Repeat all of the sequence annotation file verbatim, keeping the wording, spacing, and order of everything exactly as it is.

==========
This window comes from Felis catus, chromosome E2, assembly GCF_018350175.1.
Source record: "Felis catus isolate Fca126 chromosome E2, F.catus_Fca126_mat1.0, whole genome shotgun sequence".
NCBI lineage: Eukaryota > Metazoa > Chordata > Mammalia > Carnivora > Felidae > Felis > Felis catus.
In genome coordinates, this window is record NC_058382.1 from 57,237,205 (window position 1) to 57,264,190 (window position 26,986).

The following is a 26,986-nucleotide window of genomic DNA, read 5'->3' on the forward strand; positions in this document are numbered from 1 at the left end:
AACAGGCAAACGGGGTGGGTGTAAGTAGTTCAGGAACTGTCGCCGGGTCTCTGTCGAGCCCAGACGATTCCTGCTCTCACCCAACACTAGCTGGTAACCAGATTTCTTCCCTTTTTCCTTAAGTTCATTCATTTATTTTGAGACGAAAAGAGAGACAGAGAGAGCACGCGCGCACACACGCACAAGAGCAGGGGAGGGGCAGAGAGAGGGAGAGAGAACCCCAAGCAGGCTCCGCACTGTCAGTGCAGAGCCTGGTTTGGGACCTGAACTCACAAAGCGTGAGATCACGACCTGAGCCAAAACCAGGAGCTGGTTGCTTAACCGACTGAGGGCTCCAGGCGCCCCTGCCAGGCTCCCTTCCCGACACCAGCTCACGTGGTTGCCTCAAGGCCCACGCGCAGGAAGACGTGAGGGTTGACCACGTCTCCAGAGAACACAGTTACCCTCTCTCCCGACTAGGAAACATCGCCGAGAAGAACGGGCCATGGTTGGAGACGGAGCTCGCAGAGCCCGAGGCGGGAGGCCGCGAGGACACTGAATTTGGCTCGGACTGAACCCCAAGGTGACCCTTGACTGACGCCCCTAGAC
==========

This window comes from Felis catus, chromosome E2, assembly GCF_018350175.1.
Source record: "Felis catus isolate Fca126 chromosome E2, F.catus_Fca126_mat1.0, whole genome shotgun sequence".
NCBI lineage: Eukaryota > Metazoa > Chordata > Mammalia > Carnivora > Felidae > Felis > Felis catus.
In genome coordinates, this window is record NC_058382.1 from 57,237,205 (window position 1) to 57,264,190 (window position 26,986).

The following is a 26,986-nucleotide window of genomic DNA, read 5'->3' on the forward strand; positions in this document are numbered from 1 at the left end:
AACAGGCAAACGGGGTGGGTGTAAGTAGTTCAGGAACTGTCGCCGGGTCTCTGTCGAGCCCAGACGATTCCTGCTCTCACCCAACACTAGCTGGTAACCAGATTTCTTCCCTTTTTCCTTAAGTTCATTCATTTATTTTGAGACGAAAAGAGAGACAGAGAGAGCACGCGCGCACACACGCACAAGAGCAGGGGAGGGGCAGAGAGAGGGAGAGAGAACCCCAAGCAGGCTCCGCACTGTCAGTGCAGAGCCTGGTTTGGGACCTGAACTCACAAAGCGTGAGATCACGACCTGAGCCAAAACCAGGAGCTGGTTGCTTAACCGACTGAGGGCTCCAGGCGCCCCTGCCAGGCTCCCTTCCCGACACCAGCTCACGTGGTTGCCTCAAGGCCCACGCGCAGGAAGACGTGAGGGTTGACCACGTCTCCAGAGAACACAGTTACCCTCTCTCCCGACTAGGAAACATCGCCGAGAAGAACGGGCCATGGTTGGAGACGGAGCTCGCAGAGCCCGAGGCGGGAGGCCGCGAGGACACTGAATTTGGCTCGGACTGAACCCCAAGGTGACCCTTGACTGACGCCCCTAGAC